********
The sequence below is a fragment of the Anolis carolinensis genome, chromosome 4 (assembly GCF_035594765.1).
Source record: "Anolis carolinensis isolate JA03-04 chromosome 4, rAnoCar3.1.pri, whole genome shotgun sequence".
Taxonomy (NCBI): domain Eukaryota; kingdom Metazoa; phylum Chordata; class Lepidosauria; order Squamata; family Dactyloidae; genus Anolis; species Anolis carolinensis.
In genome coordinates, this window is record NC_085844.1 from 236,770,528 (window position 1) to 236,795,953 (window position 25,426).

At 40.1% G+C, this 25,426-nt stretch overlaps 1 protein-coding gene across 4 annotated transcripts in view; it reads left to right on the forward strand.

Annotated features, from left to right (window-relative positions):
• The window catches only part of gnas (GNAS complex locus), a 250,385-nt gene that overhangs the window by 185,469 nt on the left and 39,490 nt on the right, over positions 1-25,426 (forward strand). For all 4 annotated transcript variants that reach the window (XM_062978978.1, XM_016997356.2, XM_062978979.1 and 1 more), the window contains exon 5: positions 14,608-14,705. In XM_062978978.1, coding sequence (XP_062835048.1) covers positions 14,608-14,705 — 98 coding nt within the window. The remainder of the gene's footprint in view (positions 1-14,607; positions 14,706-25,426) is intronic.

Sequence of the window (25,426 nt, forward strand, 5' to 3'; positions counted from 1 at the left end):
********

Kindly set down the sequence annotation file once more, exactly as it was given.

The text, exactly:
The sequence below is a fragment of the Anolis carolinensis genome, chromosome 4 (assembly GCF_035594765.1).
Source record: "Anolis carolinensis isolate JA03-04 chromosome 4, rAnoCar3.1.pri, whole genome shotgun sequence".
Taxonomy (NCBI): domain Eukaryota; kingdom Metazoa; phylum Chordata; class Lepidosauria; order Squamata; family Dactyloidae; genus Anolis; species Anolis carolinensis.
In genome coordinates, this window is record NC_085844.1 from 236,770,528 (window position 1) to 236,795,953 (window position 25,426).

At 40.1% G+C, this 25,426-nt stretch overlaps 1 protein-coding gene across 4 annotated transcripts in view; it reads left to right on the forward strand.

Annotated features, from left to right (window-relative positions):
• The window catches only part of gnas (GNAS complex locus), a 250,385-nt gene that overhangs the window by 185,469 nt on the left and 39,490 nt on the right, over positions 1-25,426 (forward strand). For all 4 annotated transcript variants that reach the window (XM_062978978.1, XM_016997356.2, XM_062978979.1 and 1 more), the window contains exon 5: positions 14,608-14,705. In XM_062978978.1, coding sequence (XP_062835048.1) covers positions 14,608-14,705 — 98 coding nt within the window. The remainder of the gene's footprint in view (positions 1-14,607; positions 14,706-25,426) is intronic.

Sequence of the window (25,426 nt, forward strand, 5' to 3'; positions counted from 1 at the left end):